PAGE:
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Thread: ARM Allwinner A10, Cubieboard Come To Coreboot

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  1. #1
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    Default ARM Allwinner A10, Cubieboard Come To Coreboot

    Phoronix: ARM Allwinner A10, Cubieboard Come To Coreboot

    The Allwinner A10 ARM SoC is now supported by Coreboot along with the A10-based Cubieboard...

    http://www.phoronix.com/vr.php?view=MTU2NTk

  2. #2
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    Can anyone tell what's the advantage of Coreboot on ARM? Grub I get, since its command line is more useful than uboot's, and it can read a text conf file, but I don't see the advantage in Coreboot.

  3. #3
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    The same advantages as on non-ARM, I guess? The speed, openness and the ability to choose your payload freely.

  4. #4
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    Quote Originally Posted by curaga View Post
    Can anyone tell what's the advantage of Coreboot on ARM? Grub I get, since its command line is more useful than uboot's, and it can read a text conf file, but I don't see the advantage in Coreboot.
    In general, coreboot's ARM support is still under construction. There are a number of boards that are experimentally supported, but supporting more SoCs ensures that we build something for everything.

    As for the user benefits, firmware is supposed to stay out of the way, so end users won't see much of them. For developers (which are also "users" of firmware code bases), coreboot offers different design decisions in a number of places: We try to separate hardware init from "user interface" (where uboot combines both), we try to keep the hardware init part small (I think that was one of the reasons why the Qi bootloader project was started, too), we try to keep vendor branches at a minimum, and finally we don't shy away from tree cleanups across all boards and architectures (since there are few decisions that truly stand the test of time - and hardware progress).

    In the end we hope this provides a code base that is more pleasing to work with, but that's obviously both biased and a matter of taste :-)

    This is a general statement, so I don't know which of these things motivated Alexandru to do the port (if any), but http://www.coreboot.org/pipermail/co...ry/076972.html points at least to the cleanup thing... If in doubt, it was "because - why not?"

  5. #5
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    I would love to see a single-board computer like Cubieboard or Raspberry Pi but with ARMv8 64-bit architecture.
    Or with quad-core 2.3 GHz, 2 GB RAM, Gigabit Ethernet, and Wi-Fi.

  6. #6
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    Quote Originally Posted by uid313 View Post
    I would love to see a single-board computer like Cubieboard or Raspberry Pi but with ARMv8 64-bit architecture.
    Or with quad-core 2.3 GHz, 2 GB RAM, Gigabit Ethernet, and Wi-Fi.
    Funny thing. I've also been looking for something with a bit more "umph". Eyeballing Wandboard Quad ( http://www.wandboard.org/ ) atm.

  7. #7
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    Quote Originally Posted by log0 View Post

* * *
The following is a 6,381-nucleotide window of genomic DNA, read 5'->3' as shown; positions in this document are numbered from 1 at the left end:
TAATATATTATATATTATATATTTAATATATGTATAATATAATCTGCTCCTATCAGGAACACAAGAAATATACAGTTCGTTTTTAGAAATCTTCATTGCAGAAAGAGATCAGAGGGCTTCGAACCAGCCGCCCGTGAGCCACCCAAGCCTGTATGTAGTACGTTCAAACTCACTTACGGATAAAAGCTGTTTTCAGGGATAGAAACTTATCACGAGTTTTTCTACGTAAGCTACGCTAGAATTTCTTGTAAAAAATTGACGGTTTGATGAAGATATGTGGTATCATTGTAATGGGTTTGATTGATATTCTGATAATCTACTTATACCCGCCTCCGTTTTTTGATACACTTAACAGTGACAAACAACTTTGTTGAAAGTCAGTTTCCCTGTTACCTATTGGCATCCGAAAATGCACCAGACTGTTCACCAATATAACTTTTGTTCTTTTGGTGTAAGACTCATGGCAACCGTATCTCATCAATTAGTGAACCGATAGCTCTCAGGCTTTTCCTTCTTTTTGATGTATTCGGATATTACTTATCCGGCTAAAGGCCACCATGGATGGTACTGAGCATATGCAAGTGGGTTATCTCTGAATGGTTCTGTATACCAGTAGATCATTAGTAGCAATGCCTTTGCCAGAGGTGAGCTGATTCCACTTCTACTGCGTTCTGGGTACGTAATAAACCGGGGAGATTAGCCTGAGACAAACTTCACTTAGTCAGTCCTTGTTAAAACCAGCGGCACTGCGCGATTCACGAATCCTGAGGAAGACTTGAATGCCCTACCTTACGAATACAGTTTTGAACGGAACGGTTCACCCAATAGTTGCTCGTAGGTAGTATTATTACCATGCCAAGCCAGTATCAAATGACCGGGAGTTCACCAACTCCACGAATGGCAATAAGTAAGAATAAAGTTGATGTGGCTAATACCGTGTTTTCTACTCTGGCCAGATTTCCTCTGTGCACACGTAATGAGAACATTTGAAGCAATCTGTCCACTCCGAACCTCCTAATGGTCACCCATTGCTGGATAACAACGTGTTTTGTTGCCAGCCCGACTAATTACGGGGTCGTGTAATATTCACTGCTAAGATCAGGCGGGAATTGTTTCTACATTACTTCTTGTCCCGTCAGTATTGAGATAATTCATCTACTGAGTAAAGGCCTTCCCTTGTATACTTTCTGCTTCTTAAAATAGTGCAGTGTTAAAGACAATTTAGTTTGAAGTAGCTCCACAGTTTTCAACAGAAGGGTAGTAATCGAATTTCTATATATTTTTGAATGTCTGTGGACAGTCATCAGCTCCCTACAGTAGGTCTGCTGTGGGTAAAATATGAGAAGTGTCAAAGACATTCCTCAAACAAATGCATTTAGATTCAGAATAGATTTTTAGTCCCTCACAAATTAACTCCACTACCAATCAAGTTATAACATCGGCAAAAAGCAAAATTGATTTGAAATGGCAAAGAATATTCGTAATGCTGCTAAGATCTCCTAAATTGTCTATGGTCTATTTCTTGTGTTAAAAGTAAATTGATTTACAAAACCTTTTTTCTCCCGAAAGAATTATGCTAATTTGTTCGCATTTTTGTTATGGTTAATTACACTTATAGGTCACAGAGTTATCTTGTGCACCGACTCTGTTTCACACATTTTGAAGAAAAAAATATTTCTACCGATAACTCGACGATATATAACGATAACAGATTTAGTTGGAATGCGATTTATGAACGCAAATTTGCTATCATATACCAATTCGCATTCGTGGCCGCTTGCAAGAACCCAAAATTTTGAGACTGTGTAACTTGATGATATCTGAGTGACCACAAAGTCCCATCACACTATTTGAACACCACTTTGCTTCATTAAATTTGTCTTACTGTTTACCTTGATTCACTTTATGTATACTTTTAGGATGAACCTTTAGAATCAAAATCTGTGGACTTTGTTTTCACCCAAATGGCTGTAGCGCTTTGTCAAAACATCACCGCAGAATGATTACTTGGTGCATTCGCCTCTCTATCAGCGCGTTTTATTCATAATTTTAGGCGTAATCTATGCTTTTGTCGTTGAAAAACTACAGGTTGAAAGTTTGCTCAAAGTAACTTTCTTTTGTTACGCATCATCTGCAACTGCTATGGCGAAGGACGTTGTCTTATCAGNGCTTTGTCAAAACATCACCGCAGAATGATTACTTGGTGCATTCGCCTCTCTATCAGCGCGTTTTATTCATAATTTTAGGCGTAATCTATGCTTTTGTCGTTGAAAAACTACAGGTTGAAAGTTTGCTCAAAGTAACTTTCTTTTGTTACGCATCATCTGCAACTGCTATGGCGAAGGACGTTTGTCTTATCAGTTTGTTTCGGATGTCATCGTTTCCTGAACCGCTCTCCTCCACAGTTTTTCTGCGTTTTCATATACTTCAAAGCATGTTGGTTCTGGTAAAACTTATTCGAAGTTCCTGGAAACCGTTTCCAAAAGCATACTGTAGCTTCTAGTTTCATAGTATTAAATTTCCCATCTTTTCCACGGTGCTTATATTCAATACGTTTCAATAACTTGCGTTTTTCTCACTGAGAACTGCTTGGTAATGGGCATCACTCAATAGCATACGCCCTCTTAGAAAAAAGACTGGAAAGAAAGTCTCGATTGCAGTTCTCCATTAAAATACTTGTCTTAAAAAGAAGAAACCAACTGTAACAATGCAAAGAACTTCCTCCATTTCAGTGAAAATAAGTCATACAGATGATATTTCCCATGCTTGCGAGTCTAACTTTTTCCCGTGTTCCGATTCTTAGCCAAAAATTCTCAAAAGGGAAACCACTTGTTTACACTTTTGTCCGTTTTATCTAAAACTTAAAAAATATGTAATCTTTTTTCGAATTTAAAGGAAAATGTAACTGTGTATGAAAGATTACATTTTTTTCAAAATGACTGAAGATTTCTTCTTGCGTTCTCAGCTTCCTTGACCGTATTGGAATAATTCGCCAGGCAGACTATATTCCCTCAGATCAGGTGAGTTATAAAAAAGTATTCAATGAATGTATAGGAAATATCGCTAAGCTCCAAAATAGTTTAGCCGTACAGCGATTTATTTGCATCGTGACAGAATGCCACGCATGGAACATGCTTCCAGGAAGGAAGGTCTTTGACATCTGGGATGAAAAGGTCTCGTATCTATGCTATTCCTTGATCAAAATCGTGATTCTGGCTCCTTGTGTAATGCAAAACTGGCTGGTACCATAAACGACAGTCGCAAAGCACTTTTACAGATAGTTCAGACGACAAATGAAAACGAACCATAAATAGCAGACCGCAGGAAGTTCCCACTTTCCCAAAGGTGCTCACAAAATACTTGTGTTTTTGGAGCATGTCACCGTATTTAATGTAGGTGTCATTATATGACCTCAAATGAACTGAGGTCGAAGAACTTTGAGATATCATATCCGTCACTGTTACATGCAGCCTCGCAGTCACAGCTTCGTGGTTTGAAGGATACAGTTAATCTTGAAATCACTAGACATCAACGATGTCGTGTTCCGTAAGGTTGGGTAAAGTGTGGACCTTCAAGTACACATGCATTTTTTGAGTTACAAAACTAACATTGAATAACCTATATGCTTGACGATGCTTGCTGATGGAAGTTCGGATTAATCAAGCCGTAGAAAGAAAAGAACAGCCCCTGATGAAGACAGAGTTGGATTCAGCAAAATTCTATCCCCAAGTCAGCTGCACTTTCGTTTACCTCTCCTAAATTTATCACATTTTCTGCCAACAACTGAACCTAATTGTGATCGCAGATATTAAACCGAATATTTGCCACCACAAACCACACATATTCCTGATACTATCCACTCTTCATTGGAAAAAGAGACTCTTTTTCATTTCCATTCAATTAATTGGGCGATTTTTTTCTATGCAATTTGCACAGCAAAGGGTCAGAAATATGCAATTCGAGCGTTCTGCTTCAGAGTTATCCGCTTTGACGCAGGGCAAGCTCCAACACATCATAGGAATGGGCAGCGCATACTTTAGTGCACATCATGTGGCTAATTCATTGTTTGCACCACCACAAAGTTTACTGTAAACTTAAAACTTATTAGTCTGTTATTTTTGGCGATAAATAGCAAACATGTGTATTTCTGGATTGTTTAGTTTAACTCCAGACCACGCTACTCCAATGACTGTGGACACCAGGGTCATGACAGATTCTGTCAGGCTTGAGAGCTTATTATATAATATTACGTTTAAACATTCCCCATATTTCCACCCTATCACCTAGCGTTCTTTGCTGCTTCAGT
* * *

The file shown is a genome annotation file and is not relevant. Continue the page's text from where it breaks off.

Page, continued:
Funny thing. I've also been looking for something with a bit more "umph". Eyeballing Wandboard Quad ( http://www.wandboard.org/ ) atm.
    Thanks!
    The Wandboard looks really amazing!
    It's not too expensive either!
    Could have had faster CPU and USB 3 though.

    I really wish there was a single-board computer built around the Qualcomm Snapdragon 800 system-on-a-chip.

  8. #8
    Join Date
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    Default Coreboot is serious business

    Quote Originally Posted by pgeorgi View Post
    In general, coreboot's ARM support is still under construction. There are a number of boards that are experimentally supported, but supporting more SoCs ensures that we build something for everything.

    As for the user benefits, firmware is supposed to stay out of the way, so end users won't see much of them. For developers (which are also "users" of firmware code bases), coreboot offers different design decisions in a number of places: We try to separate hardware init from "user interface" (where uboot combines both), we try to keep the hardware init part small (I think that was one of the reasons why the Qi bootloader project was started, too), we try to keep vendor branches at a minimum, and finally we don't shy away from tree cleanups across all boards and architectures (since there are few decisions that truly stand the test of time - and hardware progress).

    In the end we hope this provides a code base that is more pleasing to work with, but that's obviously both biased and a matter of taste :-)

    This is a general statement, so I don't know which of these things motivated Alexandru to do the port (if any), but http://www.coreboot.org/pipermail/co...ry/076972.html points at least to the cleanup thing... If in doubt, it was "because - why not?"
    With how ugly proprietary piece of shit firmwares, like AMI's and Award's garbage, seized computer market, anything open is a miracle, especially if it's so modular and universal as Coreboot. You can never have too much of it, so go forth boldly to other architectures, guys !

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